CBS News 60 Minutes/Vanity Fair National Survey, February 2010 (ICPSR 31565)

Published: Dec 9, 2011 View help for published

Principal Investigator(s): View help for Principal Investigator(s)
CBS News; Vanity Fair

https://doi.org/10.3886/ICPSR31565.v1

Version V1

This poll, fielded February 26-28, 2010, solicited respondents' opinion about who produces the highest quality automobiles, their knowledge of the Toyota problems, how well Toyota is handling the problems, the truthfulness of Toyota management, which automobile would they purchase now if looking, whether Toyota will be able to fix current problems with their vehicles, whether these problems caused concern about their safety on the highways, whether the respondent had an automobile and the vehicle manufacturer, whether they approve or disapprove of labor unions, the impact of labor unions on the national economy and working people, and whether labor unions had too much, too little, or the right amount of influence on American life and politics. Other inquiries were made about the academy awards, Dr. Jack Kevorkian, April Fool's Day, the Military's "Don't Ask, Don't Tell" policy, whether they would support a gay person for different prominent positions, sex addiction, daylight savings time, baseball, the Tea Party movement, worrisome man-made hazards, and the underwear bomber. Demographic information includes sex, age, race, education level, household income, marital status, religious preference, type of residential area (e.g., urban or rural), political party affiliation, political philosophy, and voter registration status and participation history.

CBS News, and Vanity Fair. CBS News 60 Minutes/Vanity Fair National Survey, February 2010. Ann Arbor, MI: Inter-university Consortium for Political and Social Research [distributor], 2011-12-09. https://doi.org/10.3886/ICPSR31565.v1

Export Citation:

  • RIS (generic format for RefWorks, EndNote, etc.)
  • EndNote
Inter-university Consortium for Political and Social Research
2010-02
2010-02-26 -- 2010-02-28

The data available for download are not weighted and users will need to weight the data prior to analysis.

The CASEID variable was reformatted in order to make it a unique identifier.

Truncated value labels in variables EDUC, Q37,Q40,Q42, and Q43 were corrected.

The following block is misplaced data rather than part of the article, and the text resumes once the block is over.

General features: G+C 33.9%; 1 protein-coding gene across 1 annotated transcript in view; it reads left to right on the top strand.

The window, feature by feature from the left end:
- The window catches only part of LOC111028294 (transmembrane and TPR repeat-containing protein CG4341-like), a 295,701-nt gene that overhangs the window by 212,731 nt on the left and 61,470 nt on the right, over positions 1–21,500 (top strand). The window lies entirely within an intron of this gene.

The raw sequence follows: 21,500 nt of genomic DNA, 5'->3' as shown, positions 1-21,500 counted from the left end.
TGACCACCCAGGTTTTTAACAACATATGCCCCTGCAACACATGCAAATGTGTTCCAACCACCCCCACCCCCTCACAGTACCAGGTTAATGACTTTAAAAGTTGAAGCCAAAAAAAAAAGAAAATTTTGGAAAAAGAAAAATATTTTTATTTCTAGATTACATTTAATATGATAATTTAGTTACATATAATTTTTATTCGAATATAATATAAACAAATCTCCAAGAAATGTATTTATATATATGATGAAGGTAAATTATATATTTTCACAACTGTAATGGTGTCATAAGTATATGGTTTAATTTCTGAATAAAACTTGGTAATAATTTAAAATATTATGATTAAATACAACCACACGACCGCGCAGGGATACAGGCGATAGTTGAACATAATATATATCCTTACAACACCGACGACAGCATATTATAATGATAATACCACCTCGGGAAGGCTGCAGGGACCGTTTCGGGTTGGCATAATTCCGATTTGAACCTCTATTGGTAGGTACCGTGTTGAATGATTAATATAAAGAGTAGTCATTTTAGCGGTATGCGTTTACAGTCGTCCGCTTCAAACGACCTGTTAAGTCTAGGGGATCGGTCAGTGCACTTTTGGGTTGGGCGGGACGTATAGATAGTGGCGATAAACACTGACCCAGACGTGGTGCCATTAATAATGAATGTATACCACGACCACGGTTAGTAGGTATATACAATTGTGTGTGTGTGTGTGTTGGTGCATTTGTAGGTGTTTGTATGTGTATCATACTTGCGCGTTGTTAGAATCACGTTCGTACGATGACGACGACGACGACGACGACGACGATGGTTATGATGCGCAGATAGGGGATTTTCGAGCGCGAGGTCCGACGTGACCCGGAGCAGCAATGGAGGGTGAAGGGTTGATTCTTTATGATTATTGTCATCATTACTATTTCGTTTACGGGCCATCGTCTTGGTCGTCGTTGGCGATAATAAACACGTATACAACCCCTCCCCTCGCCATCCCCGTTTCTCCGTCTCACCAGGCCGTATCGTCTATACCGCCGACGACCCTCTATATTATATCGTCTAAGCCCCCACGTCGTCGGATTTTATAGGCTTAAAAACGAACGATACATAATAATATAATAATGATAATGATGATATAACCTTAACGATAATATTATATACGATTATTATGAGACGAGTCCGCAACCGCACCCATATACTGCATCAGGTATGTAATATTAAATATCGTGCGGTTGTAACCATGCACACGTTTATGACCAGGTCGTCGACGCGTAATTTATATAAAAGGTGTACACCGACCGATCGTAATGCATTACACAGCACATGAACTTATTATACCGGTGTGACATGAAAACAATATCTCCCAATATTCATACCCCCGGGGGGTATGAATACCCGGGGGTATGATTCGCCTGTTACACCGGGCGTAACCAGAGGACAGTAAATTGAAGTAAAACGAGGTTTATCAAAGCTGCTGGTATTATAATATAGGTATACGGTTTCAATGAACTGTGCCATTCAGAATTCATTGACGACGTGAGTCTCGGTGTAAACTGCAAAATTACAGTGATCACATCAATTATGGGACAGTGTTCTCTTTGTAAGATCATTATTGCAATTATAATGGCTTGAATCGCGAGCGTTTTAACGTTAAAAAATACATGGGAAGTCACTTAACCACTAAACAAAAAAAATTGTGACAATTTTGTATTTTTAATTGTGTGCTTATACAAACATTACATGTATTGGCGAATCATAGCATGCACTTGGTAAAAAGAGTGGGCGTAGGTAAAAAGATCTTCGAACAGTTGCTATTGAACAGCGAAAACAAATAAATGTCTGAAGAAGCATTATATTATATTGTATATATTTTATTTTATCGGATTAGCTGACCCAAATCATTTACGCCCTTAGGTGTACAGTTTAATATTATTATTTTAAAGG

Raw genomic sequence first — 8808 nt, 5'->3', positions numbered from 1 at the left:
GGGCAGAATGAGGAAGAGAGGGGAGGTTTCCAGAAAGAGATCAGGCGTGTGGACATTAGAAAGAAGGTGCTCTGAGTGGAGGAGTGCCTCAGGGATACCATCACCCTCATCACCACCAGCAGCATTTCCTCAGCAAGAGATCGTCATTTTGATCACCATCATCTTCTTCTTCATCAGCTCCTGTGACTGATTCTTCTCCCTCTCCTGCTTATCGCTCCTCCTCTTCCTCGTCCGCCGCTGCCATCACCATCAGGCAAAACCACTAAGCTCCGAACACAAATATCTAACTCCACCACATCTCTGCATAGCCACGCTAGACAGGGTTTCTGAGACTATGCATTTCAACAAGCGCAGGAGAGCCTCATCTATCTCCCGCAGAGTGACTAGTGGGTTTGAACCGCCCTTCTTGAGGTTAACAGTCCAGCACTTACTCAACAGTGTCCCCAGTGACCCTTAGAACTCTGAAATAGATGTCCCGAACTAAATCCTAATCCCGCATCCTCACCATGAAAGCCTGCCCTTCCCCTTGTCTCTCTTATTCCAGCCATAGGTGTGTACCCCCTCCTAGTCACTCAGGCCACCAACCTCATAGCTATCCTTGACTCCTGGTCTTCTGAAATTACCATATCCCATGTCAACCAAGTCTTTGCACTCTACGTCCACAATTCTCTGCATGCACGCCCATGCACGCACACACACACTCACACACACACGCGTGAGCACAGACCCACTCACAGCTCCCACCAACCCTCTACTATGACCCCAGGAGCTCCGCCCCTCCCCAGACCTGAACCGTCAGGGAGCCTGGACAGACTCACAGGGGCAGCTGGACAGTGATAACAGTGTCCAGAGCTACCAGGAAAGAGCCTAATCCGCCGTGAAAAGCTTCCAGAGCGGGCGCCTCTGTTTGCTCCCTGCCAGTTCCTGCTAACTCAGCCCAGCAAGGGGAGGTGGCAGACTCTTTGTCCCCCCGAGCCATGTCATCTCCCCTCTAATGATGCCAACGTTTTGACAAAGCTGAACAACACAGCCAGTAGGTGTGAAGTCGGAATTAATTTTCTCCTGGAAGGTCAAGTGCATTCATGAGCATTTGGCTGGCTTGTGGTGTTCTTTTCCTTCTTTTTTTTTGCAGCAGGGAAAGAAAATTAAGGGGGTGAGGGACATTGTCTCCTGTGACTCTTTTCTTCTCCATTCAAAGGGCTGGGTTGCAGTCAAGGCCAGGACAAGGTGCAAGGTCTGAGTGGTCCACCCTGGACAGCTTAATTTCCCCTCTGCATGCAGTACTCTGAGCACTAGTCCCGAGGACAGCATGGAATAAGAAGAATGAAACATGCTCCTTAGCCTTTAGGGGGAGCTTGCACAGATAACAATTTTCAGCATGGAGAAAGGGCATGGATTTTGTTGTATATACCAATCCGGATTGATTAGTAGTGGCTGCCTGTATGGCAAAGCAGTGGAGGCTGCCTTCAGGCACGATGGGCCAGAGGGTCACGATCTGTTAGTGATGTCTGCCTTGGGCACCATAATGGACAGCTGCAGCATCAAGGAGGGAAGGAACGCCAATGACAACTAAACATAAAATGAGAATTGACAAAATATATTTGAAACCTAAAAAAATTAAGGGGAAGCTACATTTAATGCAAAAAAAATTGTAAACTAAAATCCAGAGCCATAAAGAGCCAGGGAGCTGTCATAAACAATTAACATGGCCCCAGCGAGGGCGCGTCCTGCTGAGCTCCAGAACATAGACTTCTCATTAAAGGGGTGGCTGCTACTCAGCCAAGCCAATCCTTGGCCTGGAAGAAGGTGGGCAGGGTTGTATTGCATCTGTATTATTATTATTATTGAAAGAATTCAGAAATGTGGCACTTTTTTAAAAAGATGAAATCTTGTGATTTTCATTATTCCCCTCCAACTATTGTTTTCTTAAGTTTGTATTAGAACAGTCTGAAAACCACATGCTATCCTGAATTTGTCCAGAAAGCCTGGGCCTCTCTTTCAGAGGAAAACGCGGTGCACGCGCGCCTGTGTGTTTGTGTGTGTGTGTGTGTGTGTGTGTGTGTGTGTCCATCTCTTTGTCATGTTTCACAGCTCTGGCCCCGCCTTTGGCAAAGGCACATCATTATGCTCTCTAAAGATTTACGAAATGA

This data collection was produced by CBS News/60 Minutes, New York, NY.

A variation of random-digit dialing (RDD) using primary sampling units (PSUs) was employed, consisting of blocks of 100 telephone numbers identical through the eighth digit and stratified by geographic region, area code, and size of place. Phone numbers were dialed from RDD samples of both standard land-lines and cell phones. Within households, respondents were selected using a method developed by Leslie Kish and modified by Charles Backstrom and Gerald Hursh (see Backstrom and Hursh, SURVEY RESEARCH. Evanston, IL: Northwestern University Press, 1963).

Cross-sectional
individual
survey data

2011-12-09

2011-12-09

2018-02-15 The citation of this study may have changed due to the new version control system that has been implemented. The previous citation was:
  • CBS News, and Vanity Fair. CBS News 60 Minutes/Vanity Fair National Survey, February 2010. ICPSR31565-v1. Ann Arbor, MI: Inter-university Consortium for Political and Social Research [distributor], 2011-12-09. http://doi.org/10.3886/ICPSR31565.v1

2011-12-09 ICPSR data undergo a confidentiality review and are altered when necessary to limit the risk of disclosure. ICPSR also routinely creates ready-to-go data files along with setups in the major statistical software formats as well as standard codebooks to accompany the data. In addition to these procedures, ICPSR performed the following processing steps for this data collection:

  • Performed consistency checks.
  • Created variable labels and/or value labels.
  • Performed recodes and/or calculated derived variables.
  • Checked for undocumented or out-of-range codes.

The data contain weight variables that should be used in analyzing the data. According to the CBS News Web site, the data were weighted to match United States Census Bureau breakdowns on age, sex, race, education, and region of the country. The data were also adjusted for the fact that people who share a telephone with others have less chance to be contacted than people who live alone and have their own telephones, and that households with more than one telephone number have more chances to be called than households with only one telephone number.

Notes

  • Data in this collection are available only to users at ICPSR member institutions.

ICPSR logo

This study is provided by ICPSR. ICPSR provides leadership and training in data access, curation, and methods of analysis for a diverse and expanding social science research community.